We have repeatedly written about the supply of fuel to the armies during the Second World War (in particular, see materials “How to fly without fuel?”, “Synthetics on blood”, “The strategic goal of the war”).
Today we continue this almost inexhaustible topic with a story about containers used for army fuel “retail”, or more precisely, about canisters intended for storing and transporting fuel.
Masterpiece of industrial design
The “trendsetter” in this matter was the German Reichswehr. In 1936, the German army announced a competition for the creation of a new canister, which resulted in an efficient and versatile container. The old canisters were parallelepipeds with flat walls, welded together at the corners, or stamped from a sheet of metal with a welded bottom. Handles, as a rule, were made from curved strips of metal, or from wire loops. Such canisters were inconvenient to carry, cut fingers and palms, clung to the corners and, in addition, mercilessly flowed.
Muller from Schwelm (North Rhine-Westphalia) proposed a project that solved all the existing problems. The Wehrmachtkanister held exactly 20 liters and weighed 4 kg. The canister had a flattened shape and was welded with one seam from two stamped halves with rounded corners. The stamping on the sidewalls increased the rigidity of the structure and served as a kind of “radiator” that reduced overheating of the contents (initially, the stamping was a simple cruciform shape, but then it complicated the configuration). A ledge at the back of the canister served as an air pocket to keep the filled container buoyant. The high neck made it possible to do without a funnel, and the lid could be opened by hand without resorting to special tools. Thanks to three handles on top, one soldier could simultaneously carry four empty canisters or two full ones.
In the service of His Majesty
The new canister quickly gained popularity, and by the beginning of the Second World War it became the standard container of the Wehrmacht, used to transport not only fuel, but also water, oils and other liquids. To facilitate the identification of the contents, the canisters were painted in different colors in accordance with the contents (gasoline with an octane rating of 72, which was used by almost all Wehrmacht ground vehicles, was red; low-octane aviation gasoline – blue, high-octane – green).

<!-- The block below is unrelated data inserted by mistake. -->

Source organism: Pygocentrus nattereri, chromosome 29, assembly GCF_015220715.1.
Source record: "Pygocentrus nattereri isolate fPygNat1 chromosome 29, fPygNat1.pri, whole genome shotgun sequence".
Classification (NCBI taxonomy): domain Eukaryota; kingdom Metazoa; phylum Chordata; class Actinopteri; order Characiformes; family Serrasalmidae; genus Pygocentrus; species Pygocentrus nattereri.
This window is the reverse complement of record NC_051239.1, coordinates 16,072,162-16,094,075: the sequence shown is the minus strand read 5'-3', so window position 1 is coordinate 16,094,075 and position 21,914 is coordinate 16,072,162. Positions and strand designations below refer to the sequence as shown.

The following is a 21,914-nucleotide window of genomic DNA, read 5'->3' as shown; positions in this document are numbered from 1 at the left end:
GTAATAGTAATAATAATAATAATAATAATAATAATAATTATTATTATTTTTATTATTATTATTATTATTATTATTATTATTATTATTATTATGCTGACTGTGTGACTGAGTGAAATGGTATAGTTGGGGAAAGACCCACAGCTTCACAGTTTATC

In 1940, during the war in France, Great Britain received several samples of German canisters, called jerrycan (in literal translation – “Fritz tin”), highly appreciated their effectiveness and quickly launched their exact copy into production.
A year later, the American allies did the same, however, creatively changing several technological processes – instead of two sheets for stamping, one was used, and the bottom and top were welded; the neck was wider, which involved the use of a filling funnel; the hinged cap was replaced with a nut requiring a special tool. It was easier to wash such a canister, it emptied and filled faster, but due to baboutMore seams flowed more.
Trial by Africa
The special importance of high-quality containers for fuel for the Allied troops was realized during the fierce hostilities in North Africa (September 1940 – May 1943). In particular, the inspection that checked the organization of the logistic support of the British army, found that the loss of fuel due to the imperfection of the container reaches 40%! Gasoline was transported to army bases in 200-liter barrels, after which, due to an acute shortage of jerrycan, it was poured into “native” 20-liter canisters, historically used to store lighting kerosene. In such cans, the fuel overheated, spilled and flowed profusely through the seams that parted in the burning African sun.
It is not surprising that German canisters were one of the most valuable trophies for the British in Africa – representatives of motorized formations hunted for them on purpose.
By 1943, the British carried out “work on the mistakes” and launched mass production of high-quality containers, promptly delivering 2 million canisters to North Africa at once. Moreover, until the end of the war, it was the British who almost exclusively produced canisters for all the Allied armies, including the Soviet one; a total of 21 million English jerrycans were produced.
Surprising as it may seem, the German army-style canister … is still being produced! It is perhaps the most common container for fuel, mostly retaining its classic design.
We note by the way that other German fuel containers (in particular, standard 200-liter barrels) were quoted as highly – mainly due to strength, lightness and corrosion resistance. So, German captured barrels “served” in Soviet mechanized units until the 80s.